Saturday, December 13, 2014

Sex and the Single Soldier

To quote Kevin Adams, “Sex may well have surpassed drinking as the most popular leisure pursuit for enlisted men on the frontier.”

The army veteran of the time, Reginald Bradley said, “You take a young fellow of 22 or 23, and he’ll always be thinking about where he can get a drink of beer, or a girl. The first item on the menu was filled by saloons, post traders, or the nearest town. Prostitutes filled the second, and no fort in the frontier was without prostitutes nearby. Mostly at hog ranches, which usually consisted of ramshackle buildings that housed dance halls, saloons, gambling joints, and soon. Adams says “lights out” at the typical frontier fort came at 9 p.m., which gave the rank and file soldier plenty of time to get off to the hog ranch, get his fill or whatever, and be back before reveille. I quote: “Not surprisingly, venereal disease was one of the top two reasons for medical discharge in the United States Army every year between 1877 and 1889.”

Calamity Jane
was on the line for a while,
they say.
 The book Class and Race in the Frontier Army kind of blames the rash of venereal disease among enlisted men on the all-male environment, and the increasingly stratified society of the late 19th century. Specifically: “While bourgeois Americans enjoyed a gender system that celebrated companionate (if not egalitarian) marriage and domestic life, working-class Americans struggled to fashion viable households in an era of economic turmoil. Men who lived on the margins of the working class fared even worse, shunted into transient jobs and homosocial environments such as logging, mining, and cowboy camps. Like those men, soldiers lived within a class structure that promoted a masculine form of gendered oppression.”

OK. So the ranks had a hard time making families that endured, it was doubly hard for those of color, male and female. Thus, white soldiers found that their status as white men provided them access to women who were particularly vulnerable.

Poverty kept men too poor to have families. Women didn’t have job skills other than domestic ones. There were far more men than women around a military camp. Thus, in addition to prostitutes, soldiers often consorted with working class white women, and of course those of color.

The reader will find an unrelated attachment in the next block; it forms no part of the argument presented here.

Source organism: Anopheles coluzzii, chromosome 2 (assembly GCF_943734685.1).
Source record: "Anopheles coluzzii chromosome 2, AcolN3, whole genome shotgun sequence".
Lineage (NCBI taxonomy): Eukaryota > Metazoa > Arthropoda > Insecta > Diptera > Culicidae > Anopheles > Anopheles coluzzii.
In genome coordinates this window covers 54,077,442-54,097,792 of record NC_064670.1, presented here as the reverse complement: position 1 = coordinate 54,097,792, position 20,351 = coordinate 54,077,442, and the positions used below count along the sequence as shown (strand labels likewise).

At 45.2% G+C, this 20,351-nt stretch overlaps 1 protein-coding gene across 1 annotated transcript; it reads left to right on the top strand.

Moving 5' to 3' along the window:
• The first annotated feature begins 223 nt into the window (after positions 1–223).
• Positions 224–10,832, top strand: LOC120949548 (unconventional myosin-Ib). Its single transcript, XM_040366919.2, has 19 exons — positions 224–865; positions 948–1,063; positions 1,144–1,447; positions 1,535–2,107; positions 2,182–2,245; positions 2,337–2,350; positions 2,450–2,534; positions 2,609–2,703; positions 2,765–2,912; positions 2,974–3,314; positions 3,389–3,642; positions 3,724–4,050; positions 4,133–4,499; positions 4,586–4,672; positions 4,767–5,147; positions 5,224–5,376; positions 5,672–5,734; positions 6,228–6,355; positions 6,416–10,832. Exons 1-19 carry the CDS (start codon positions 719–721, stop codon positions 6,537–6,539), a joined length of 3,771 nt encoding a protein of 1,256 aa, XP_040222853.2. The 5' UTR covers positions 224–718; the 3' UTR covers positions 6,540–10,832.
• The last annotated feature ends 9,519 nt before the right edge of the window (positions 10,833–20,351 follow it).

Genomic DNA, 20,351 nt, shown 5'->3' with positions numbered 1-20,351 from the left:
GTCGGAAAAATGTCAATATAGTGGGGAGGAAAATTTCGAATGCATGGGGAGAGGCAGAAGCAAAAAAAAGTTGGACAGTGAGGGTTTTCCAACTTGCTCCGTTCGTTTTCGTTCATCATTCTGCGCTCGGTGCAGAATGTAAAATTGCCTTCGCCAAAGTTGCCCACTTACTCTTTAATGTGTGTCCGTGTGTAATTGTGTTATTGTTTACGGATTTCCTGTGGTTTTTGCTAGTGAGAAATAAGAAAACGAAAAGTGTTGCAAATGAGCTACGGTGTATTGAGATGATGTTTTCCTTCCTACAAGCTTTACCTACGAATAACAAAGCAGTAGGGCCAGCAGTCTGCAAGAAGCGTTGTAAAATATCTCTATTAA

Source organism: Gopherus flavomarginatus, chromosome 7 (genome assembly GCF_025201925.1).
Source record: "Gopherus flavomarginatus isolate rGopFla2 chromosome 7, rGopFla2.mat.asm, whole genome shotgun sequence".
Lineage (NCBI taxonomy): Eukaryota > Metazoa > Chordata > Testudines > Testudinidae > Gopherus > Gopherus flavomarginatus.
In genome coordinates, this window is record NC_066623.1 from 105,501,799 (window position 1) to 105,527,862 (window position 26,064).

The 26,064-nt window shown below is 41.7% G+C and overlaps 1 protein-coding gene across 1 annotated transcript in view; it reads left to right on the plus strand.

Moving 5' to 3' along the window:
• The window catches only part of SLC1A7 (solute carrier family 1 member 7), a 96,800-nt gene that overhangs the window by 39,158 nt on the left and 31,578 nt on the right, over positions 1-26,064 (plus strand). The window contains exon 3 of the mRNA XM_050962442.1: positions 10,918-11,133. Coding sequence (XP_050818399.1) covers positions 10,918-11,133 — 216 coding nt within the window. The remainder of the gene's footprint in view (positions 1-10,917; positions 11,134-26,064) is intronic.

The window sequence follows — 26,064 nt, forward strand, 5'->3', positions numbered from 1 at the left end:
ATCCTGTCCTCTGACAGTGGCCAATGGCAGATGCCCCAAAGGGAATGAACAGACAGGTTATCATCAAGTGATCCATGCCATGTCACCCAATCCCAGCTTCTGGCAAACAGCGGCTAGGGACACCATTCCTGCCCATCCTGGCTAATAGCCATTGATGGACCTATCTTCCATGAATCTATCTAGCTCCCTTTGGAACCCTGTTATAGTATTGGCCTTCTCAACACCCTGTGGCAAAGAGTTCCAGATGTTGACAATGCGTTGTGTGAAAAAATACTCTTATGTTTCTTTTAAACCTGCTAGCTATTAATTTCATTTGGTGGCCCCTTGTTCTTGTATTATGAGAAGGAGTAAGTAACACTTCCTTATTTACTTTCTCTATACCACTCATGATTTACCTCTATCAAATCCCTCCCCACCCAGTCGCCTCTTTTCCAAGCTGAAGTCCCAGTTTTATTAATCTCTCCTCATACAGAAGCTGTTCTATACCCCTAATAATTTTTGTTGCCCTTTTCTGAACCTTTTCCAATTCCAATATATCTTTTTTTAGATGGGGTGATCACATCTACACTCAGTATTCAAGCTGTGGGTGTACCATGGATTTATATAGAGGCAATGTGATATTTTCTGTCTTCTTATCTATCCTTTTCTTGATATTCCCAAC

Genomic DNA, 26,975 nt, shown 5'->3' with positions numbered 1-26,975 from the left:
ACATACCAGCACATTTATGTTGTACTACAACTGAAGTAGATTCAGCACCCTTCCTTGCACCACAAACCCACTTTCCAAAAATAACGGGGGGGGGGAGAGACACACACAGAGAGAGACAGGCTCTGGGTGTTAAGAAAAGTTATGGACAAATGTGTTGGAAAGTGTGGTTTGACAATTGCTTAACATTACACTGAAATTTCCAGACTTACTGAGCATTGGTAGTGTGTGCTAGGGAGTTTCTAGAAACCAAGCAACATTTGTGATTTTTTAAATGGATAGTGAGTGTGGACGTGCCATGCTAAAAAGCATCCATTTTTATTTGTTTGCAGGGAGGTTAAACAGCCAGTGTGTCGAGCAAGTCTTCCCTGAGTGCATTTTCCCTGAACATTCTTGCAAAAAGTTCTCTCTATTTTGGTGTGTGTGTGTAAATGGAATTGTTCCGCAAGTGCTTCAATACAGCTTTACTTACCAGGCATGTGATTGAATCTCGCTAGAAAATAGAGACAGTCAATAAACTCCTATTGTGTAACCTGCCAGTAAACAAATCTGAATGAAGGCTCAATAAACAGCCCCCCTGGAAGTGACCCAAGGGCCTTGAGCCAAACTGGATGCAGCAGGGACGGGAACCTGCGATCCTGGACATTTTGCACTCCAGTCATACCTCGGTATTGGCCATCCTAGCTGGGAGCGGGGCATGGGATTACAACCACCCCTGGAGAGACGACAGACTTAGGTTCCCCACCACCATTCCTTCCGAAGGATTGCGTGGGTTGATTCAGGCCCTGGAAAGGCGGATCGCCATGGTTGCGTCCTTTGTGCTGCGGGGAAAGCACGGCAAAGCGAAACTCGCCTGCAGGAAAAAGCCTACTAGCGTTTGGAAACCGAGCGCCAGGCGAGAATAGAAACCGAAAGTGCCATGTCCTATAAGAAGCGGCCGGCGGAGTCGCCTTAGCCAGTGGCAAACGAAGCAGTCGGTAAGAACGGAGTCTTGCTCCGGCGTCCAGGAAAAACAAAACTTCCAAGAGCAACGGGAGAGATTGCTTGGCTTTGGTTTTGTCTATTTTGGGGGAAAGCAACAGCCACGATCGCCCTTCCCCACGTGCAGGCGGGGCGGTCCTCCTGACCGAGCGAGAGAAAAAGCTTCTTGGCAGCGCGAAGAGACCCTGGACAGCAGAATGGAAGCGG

Troop K, 1st Cav.
Here is a case in point, taken from Adams’s book.

Private Patrick Moriarty of the 9th Infantry was charged at Fort McPherson, Nebraska, with attempted rape for assault upon Mrs. Thomas Bock, laundress of Company A, 9th Infantry. Testimony of witnesses conflicted, but both sides agreed that Mrs. Boch was known to have consorted with drunken enlisted men. The prosecution argued that her miserable drunken husband was to blame, because he often had other miserable drunkards like the “prisoner” over to his house for the purpose of drinking.

Private Moriarty claimed he was far from the only soldier to have become intimate with Mrs. Boch, and it was only after her sister caught the two in the act that the cry of rape was raised. Defense witnesses said they had seen the prisoner frequently put his arms around her, and also several men in the company do the same when over there drinking. They also said they had seen Mrs. Boch in company with prostitutes in North Platte, and that they heard her husband, a private in the same regiment as Moriarty, call his wife a “whore.”

Moriarty was convicted of assault and unlawful entry, but acquitted of intent to commit rape. No one on either side ever observed that Mrs. Boch’s status in the army left her vulnerable to such assaults. And Adams notes: “Indian, Mexican, and black women were even more liable to experience sexual exploitation than working-class white women.”

Crib girls were not known
for fancy quarters
Witness the case of an Indian girl named Julia, employed as a servant by an officer of the 11th Infantry. A certain Thomas Vanstan entered her tent without invitation and assaulted her without cause or provocation and with the intent of committing rape. Vanstan’s defense was that “such liasons were common among enlisted men, and that he intended to ask Julia to a dance, not to assault her. He said also that his advances were “not unwelcome.”

Adams writes: “Vanstan’s defense worked: he was acquitted of attempted rape. He pled guilty to assault and entry into Julia’s tent ‘without authority.’ Vanstan’s main offense was not the act itself, but that he failed to ask permission first. That his approach was more troubling than his actions is a compelling indication that even though white enlisted men lived on the margins of American society, they retained significant power over nonwhite women on the frontier.”

Enlisted men had it hard in the frontier army, but any women within his grasp had it worse.

Just released from Western Fictioneers. 
About Commodore Perry Owens.


  1. Ah, the good old days,

    When I lived outside Cripple Creek a line of cribs was stull standing, used for storage in our more enlightened time. They were tiny and must have been depressing. The girls lived there full time, winter and summer.

  2. This series has been most enlightening. While women were making progess socially, it appears it was not quickly enough. Society always seems to have a need for an underdog and even the underdogs have those who they consider below them. Appreciate your sharing. Doris